Making up for lost “Hammeltime”
While questions remain regarding whether or not Jason Hammel was battling any injury at the end of the 2016 campaign, that’s no longer an issue for Chicago Cubs fans.
Hammel is now a member of the Royals and the Cubs turn to offseason acquisition Brett Anderson to fill the last spot in the starting rotation. In 2015, the southpaw was a valuable member of the Los Angeles Dodgers’ starting rotation, going 10-9 with a 3.69 ERA in a career-high 31 starts.
That season marked the only campaign in which Anderson broke the 180-inning barrier in his career. Last season, he made just three starts – pitching to an 11.91 ERA – before being shut down for the year due to injury.
Can he stay healthy?
Of all these potential injury questions, Anderson seems to be the most legitimate. He’s made 20 starts just twice in eight big league campaigns, with one of those years coming in his rookie season back in 2009. He’s been inconsistent both in terms of health and performance, to say the least.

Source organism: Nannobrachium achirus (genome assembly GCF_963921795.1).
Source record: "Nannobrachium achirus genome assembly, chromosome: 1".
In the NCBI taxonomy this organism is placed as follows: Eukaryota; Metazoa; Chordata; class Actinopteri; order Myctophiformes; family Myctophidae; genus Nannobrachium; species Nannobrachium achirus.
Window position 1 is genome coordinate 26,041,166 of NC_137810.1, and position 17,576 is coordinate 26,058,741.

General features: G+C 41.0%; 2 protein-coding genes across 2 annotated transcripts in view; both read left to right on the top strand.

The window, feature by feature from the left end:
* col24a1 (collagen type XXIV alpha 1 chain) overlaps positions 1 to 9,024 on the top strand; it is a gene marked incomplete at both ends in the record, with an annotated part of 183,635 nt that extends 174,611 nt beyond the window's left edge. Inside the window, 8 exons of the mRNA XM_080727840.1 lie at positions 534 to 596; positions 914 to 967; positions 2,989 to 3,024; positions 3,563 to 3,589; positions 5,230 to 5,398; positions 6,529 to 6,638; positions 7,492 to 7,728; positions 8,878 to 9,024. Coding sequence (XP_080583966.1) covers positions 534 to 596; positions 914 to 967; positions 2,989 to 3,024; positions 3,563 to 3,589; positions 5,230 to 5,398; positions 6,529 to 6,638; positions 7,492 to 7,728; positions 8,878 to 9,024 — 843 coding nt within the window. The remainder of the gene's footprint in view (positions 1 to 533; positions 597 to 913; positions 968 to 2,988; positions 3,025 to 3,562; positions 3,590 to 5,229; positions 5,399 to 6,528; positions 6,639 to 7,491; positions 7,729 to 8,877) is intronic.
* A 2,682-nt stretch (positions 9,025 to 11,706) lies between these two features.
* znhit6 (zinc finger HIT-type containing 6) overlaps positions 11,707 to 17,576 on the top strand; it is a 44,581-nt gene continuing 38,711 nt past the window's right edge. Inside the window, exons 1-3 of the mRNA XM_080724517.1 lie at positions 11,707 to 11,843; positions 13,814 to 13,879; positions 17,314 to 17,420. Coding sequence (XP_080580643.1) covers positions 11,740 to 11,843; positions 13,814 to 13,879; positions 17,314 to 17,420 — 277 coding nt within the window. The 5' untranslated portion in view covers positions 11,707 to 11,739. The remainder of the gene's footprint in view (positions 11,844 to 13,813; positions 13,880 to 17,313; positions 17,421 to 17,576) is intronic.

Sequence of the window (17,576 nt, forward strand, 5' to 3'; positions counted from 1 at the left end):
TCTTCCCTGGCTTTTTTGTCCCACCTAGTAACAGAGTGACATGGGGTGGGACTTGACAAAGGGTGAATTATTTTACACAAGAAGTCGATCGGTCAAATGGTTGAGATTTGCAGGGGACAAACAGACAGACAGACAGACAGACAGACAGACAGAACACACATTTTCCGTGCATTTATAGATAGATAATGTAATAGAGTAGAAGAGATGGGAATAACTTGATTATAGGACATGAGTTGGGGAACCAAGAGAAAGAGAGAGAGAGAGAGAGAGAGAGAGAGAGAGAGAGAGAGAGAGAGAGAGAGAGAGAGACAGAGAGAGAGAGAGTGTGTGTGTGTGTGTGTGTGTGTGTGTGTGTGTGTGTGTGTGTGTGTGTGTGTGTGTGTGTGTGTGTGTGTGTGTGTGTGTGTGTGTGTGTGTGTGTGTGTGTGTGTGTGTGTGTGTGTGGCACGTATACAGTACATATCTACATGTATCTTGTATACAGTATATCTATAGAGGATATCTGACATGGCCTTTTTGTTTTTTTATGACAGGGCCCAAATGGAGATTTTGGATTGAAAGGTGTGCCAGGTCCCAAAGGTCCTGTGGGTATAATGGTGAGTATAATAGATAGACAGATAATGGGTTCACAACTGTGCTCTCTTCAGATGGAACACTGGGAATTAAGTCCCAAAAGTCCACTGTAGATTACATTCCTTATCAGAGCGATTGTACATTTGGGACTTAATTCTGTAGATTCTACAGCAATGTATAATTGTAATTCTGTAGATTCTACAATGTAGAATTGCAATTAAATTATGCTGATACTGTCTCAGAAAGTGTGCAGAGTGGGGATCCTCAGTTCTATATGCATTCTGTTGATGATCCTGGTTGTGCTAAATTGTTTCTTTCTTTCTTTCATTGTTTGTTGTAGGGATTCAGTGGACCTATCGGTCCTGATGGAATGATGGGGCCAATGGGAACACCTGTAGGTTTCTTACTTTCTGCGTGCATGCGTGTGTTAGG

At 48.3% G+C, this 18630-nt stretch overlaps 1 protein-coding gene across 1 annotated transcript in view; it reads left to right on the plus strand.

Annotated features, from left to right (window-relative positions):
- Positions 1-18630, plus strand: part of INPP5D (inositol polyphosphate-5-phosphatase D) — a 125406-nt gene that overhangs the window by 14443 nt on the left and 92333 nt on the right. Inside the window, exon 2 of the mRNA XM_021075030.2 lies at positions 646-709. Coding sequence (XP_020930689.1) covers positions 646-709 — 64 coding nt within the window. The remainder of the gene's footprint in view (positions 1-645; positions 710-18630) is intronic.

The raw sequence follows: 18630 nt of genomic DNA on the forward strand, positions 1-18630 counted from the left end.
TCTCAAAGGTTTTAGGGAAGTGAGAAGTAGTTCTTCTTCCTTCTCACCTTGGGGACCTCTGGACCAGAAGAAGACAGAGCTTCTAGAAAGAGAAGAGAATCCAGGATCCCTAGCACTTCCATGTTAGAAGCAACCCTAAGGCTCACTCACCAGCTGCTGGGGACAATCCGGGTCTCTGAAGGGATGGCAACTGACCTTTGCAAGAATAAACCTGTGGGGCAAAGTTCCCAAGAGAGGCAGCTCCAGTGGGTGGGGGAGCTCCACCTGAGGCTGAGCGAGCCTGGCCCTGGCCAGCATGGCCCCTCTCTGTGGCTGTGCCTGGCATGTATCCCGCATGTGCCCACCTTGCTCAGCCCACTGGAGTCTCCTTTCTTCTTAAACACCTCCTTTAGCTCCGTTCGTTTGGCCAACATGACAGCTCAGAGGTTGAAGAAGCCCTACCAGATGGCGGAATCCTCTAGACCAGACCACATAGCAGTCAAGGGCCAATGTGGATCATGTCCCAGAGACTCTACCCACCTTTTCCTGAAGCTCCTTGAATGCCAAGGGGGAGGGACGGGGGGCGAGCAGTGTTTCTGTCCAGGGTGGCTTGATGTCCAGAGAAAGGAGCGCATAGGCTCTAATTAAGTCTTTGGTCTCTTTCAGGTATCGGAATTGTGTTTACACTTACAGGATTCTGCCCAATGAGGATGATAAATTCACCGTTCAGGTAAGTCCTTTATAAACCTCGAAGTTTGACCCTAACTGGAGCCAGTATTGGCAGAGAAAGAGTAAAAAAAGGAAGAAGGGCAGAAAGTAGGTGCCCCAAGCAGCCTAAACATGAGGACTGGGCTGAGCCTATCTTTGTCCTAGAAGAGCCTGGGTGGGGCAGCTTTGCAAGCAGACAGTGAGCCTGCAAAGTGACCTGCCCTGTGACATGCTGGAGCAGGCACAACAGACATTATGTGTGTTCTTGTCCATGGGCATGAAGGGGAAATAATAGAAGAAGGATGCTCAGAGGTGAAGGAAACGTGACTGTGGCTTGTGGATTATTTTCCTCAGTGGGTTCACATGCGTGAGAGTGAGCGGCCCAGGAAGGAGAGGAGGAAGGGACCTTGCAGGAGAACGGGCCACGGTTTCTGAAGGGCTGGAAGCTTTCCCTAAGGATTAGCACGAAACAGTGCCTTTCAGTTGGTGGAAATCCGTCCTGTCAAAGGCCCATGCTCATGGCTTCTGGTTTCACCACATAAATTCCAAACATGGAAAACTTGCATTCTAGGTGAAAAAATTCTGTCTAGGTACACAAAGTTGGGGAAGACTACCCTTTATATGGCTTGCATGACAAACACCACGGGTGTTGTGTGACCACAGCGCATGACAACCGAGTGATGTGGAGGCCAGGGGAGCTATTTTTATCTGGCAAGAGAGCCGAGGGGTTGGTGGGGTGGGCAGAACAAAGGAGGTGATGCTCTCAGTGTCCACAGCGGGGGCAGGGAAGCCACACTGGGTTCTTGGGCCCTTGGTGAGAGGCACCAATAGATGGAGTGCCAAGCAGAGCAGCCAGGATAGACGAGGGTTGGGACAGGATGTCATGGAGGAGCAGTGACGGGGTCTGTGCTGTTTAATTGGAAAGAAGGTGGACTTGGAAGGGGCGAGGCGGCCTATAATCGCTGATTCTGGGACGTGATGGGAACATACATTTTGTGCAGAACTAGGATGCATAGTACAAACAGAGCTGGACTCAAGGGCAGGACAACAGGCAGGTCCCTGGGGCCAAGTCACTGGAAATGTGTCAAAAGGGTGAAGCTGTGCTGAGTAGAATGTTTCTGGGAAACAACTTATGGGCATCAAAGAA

Overall, the biggest issue is the sheer volume of work. Over his eight years in the big leagues, his 3.70 FIP remains respectable, although his 1.318 WHIP and 9.5 H/9 don’t exactly encourage his naysayers. He’s failed to prove he can remain healthy over the course of an entire 162-game season, yet a lot seems to be riding on his arm for the 2017 Chicago Cubs.
Mike Montgomery will compete with Anderson for the fifth spot in the starting rotation.But he was used almost exclusively out of the bullpen last year. With both arms having their own set of question marks, health will be more critical than ever for the team’s starting rotation if the Cubs hope to have a chance at defending their title.